Ground testing | Secrets of the soil - Part III

25 July 2019


All good things must come to an end. It’s time for our last installment of Secrets of the Soil. From the Fall of Potential Methods to Large Grounding Systems, we’ve seen it all. This week, we are looking into the final methods of ground testing – Dead Earth, Star Delta, and Clamp-On.


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Dead Earth

The Dead Earth Method is the quickest and easiest way to make an earth resistance measurement. Before you get too excited though, let’s chat. There are many uncertainties that come along with this method, and we do NOT recommend using it. Unless, of course, it is the last resort. Regardless, we will break it down for you. You can follow along with Figure 1, below. If you are using a four-terminal testing instrument, you will connect the P1 and C1 terminals to the earth electrode under test, and then connect the P2 and C2 terminals to an all-metallic water pipe system. If you are using a three-terminal instrument instead, just connect the X terminal to the earth electrode and P and C to the pipe system.

There are a few limitations to be aware of when you are using the Dead Earth Method. You need to be working with a large waterpipe system with negligible resistance. As long as you are working with an extensive and wide-spread water system, the reading on the instrument should be the resistance of the electrode under test, since the resistance of the water system should only be a fraction of an ohm. The pipe system must also be metallic throughout, with no insulating couplings or flanges. Finally, the earth electrode under test must be far enough away, so it doesn’t fall within the water pipe system’s sphere of influence.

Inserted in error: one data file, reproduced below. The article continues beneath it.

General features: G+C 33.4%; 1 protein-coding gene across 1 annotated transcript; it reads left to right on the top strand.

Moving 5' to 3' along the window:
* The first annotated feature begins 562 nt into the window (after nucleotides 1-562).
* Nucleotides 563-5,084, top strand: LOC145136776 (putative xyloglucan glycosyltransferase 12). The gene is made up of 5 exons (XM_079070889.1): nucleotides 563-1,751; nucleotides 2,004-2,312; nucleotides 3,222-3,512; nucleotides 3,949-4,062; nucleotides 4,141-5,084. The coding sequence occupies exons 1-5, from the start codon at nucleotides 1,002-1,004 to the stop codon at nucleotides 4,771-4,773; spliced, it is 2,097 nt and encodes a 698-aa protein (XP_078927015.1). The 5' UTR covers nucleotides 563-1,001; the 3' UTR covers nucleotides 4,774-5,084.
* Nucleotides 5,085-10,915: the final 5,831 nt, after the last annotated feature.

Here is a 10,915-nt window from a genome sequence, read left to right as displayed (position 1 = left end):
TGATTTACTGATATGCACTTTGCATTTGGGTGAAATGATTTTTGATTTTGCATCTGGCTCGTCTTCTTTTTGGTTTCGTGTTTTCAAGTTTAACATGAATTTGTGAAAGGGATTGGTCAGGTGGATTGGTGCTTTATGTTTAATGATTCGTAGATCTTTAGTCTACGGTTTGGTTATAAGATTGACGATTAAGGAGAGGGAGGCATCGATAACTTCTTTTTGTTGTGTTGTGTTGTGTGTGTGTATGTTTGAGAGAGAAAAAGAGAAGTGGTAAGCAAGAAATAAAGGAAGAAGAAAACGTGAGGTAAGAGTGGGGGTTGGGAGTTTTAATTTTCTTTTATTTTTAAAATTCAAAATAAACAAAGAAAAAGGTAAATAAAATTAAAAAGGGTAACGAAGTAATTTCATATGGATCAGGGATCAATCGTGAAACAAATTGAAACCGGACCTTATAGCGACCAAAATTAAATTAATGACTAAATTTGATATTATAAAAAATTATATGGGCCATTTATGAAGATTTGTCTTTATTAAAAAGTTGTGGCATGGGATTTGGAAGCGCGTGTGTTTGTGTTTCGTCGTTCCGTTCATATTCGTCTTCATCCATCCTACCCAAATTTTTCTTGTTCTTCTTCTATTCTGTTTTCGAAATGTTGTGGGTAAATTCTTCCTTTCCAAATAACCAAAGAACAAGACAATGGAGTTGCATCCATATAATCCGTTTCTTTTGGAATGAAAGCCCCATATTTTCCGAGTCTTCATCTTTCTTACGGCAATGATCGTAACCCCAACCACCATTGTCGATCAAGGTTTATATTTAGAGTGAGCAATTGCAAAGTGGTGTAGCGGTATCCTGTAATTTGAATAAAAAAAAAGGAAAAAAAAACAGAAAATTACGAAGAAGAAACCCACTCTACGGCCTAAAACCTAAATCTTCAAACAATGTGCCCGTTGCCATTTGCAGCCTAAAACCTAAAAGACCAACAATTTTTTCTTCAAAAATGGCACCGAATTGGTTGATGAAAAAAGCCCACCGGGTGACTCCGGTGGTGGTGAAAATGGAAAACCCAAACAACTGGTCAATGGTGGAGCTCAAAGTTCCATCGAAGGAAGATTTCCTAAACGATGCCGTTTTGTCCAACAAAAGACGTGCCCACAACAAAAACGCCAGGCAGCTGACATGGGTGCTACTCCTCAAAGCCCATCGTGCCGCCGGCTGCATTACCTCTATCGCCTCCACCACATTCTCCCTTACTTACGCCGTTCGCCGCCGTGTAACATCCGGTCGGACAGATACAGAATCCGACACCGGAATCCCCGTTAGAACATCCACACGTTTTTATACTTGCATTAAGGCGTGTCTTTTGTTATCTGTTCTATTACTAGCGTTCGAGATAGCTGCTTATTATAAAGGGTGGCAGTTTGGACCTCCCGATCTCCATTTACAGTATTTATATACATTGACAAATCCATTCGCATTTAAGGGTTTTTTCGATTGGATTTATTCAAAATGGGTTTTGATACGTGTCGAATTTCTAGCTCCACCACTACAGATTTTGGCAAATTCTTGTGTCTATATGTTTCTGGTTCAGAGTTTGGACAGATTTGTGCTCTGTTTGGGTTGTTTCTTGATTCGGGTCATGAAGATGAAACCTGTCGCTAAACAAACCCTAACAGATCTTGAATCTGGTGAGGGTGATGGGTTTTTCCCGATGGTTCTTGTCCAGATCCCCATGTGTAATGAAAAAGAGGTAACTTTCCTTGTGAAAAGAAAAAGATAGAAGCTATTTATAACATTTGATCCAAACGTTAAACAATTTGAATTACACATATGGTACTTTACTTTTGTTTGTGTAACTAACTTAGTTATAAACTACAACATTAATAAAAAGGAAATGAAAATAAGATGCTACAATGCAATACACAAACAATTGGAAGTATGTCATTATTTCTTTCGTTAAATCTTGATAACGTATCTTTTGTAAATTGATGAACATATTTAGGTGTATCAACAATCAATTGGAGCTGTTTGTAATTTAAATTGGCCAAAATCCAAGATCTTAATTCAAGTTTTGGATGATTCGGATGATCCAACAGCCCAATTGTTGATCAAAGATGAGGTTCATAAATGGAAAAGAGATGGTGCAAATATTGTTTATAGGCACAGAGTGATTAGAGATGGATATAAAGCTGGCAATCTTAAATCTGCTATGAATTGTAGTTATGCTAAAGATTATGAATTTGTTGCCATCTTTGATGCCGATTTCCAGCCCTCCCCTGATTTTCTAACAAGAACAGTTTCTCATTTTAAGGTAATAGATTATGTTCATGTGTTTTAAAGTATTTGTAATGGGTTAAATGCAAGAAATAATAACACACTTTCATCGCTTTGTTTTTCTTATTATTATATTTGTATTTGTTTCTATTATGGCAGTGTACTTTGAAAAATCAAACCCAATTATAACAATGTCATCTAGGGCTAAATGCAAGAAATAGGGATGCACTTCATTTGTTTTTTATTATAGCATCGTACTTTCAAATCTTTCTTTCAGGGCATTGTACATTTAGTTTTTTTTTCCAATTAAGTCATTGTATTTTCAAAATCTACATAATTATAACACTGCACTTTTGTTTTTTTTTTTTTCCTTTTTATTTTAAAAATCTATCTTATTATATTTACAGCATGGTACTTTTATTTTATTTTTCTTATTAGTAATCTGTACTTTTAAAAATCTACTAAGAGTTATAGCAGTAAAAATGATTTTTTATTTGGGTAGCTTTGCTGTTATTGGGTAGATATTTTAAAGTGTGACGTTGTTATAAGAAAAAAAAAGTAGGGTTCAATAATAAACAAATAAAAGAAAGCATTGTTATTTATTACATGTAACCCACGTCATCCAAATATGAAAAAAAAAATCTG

What happens if your earth electrode is too close to the water pipe system? Don’t panic. You can actually still run the test, as long as you have an extensive waterpipe system that is metallic throughout – no exceptions. If those criteria are met, you can connect to the waterpipe system and obtain a suitable earth electrode that is the right distance away. In this case, you should also install an earth electrode, as a precaution against potential changes in the resistance of the water pipe system.  

Figure 1. Diagram of the Dead Earth Method from Getting Down to Earth.


Star Delta

If you are working with a small amount of space and limited room to move probes (like a city, perhaps), then we may have the answer. Better yet, if you’ve already tried the Slope Method or Intersecting Curves and you are getting unintelligible results – listen up. Named for the configuration of its test probes and lines of measurement, the Star-Delta Method is a space-saver, implementing a tight configuration of three probes around the test ground, as shown in Figure 2 below­­­.

Figure 2. Star Delta Method Testing Configuration


If you are following along with Figure 2, the ground electrode under test is E and the three current probes are P2, P3 and P4. Each of the current probes are placed equidistant from E, with a 120° angle between them. Now, we will completely abandon everything we knew about potential and current probes and proceed with a series of two-point measurements. You will be making measurements between all pairs of probes and between all probes to the electrode under test.